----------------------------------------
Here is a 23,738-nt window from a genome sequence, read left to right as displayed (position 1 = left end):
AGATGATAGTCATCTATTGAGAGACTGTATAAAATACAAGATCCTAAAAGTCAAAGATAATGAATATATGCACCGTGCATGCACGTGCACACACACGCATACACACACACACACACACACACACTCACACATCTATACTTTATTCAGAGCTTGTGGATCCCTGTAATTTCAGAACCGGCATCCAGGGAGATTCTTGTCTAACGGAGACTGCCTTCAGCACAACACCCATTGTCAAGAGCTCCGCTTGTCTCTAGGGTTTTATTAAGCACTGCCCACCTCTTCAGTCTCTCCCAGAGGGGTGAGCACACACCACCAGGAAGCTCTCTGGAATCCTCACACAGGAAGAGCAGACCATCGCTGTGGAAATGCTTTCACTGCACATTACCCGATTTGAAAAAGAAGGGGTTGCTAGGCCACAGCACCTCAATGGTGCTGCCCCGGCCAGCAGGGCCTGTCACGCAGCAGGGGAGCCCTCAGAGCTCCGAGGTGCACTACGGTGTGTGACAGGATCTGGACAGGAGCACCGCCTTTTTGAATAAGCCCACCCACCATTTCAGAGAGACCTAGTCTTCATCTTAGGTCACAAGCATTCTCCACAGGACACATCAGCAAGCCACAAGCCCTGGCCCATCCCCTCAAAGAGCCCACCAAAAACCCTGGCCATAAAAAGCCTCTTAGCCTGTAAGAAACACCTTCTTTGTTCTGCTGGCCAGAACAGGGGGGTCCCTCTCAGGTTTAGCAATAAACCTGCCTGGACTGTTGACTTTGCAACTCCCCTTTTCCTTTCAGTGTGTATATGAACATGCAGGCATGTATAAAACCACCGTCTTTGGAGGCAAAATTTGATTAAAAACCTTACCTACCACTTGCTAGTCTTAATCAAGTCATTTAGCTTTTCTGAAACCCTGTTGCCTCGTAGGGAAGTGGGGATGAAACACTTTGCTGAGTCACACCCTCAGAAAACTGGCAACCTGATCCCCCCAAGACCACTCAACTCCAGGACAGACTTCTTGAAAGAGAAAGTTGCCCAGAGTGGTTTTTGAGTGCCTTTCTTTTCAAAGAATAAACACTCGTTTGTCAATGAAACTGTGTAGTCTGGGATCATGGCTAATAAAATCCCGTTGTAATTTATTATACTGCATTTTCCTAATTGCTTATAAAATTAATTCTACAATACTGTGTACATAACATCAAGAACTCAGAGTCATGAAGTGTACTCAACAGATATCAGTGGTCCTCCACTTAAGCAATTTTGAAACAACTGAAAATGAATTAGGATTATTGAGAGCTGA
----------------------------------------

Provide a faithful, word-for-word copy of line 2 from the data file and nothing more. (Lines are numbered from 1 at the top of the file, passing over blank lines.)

AGATGATAGTCATCTATTGAGAGACTGTATAAAATACAAGATCCTAAAAGTCAAAGATAATGAATATATGCACCGTGCATGCACGTGCACACACACGCATACACACACACACACACACACACACTCACACATCTATACTTTATTCAGAGCTTGTGGATCCCTGTAATTTCAGAACCGGCATCCAGGGAGATTCTTGTCTAACGGAGACTGCCTTCAGCACAACACCCATTGTCAAGAGCTCCGCTTGTCTCTAGGGTTTTATTAAGCACTGCCCACCTCTTCAGTCTCTCCCAGAGGGGTGAGCACACACCACCAGGAAGCTCTCTGGAATCCTCACACAGGAAGAGCAGACCATCGCTGTGGAAATGCTTTCACTGCACATTACCCGATTTGAAAAAGAAGGGGTTGCTAGGCCACAGCACCTCAATGGTGCTGCCCCGGCCAGCAGGGCCTGTCACGCAGCAGGGGAGCCCTCAGAGCTCCGAGGTGCACTACGGTGTGTGACAGGATCTGGACAGGAGCACCGCCTTTTTGAATAAGCCCACCCACCATTTCAGAGAGACCTAGTCTTCATCTTAGGTCACAAGCATTCTCCACAGGACACATCAGCAAGCCACAAGCCCTGGCCCATCCCCTCAAAGAGCCCACCAAAAACCCTGGCCATAAAAAGCCTCTTAGCCTGTAAGAAACACCTTCTTTGTTCTGCTGGCCAGAACAGGGGGGTCCCTCTCAGGTTTAGCAATAAACCTGCCTGGACTGTTGACTTTGCAACTCCCCTTTTCCTTTCAGTGTGTATATGAACATGCAGGCATGTATAAAACCACCGTCTTTGGAGGCAAAATTTGATTAAAAACCTTACCTACCACTTGCTAGTCTTAATCAAGTCATTTAGCTTTTCTGAAACCCTGTTGCCTCGTAGGGAAGTGGGGATGAAACACTTTGCTGAGTCACACCCTCAGAAAACTGGCAACCTGATCCCCCCAAGACCACTCAACTCCAGGACAGACTTCTTGAAAGAGAAAGTTGCCCAGAGTGGTTTTTGAGTGCCTTTCTTTTCAAAGAATAAACACTCGTTTGTCAATGAAACTGTGTAGTCTGGGATCATGGCTAATAAAATCCCGTTGTAATTTATTATACTGCATTTTCCTAATTGCTTATAAAATTAATTCTACAATACTGTGTACATAACATCAAGAACTCAGAGTCATGAAGTGTACTCAACAGATATCAGTGGTCCTCCACTTAAGCAATTTTGAAACAACTGAAAATGAATTAGGATTATTGAGAGCTGA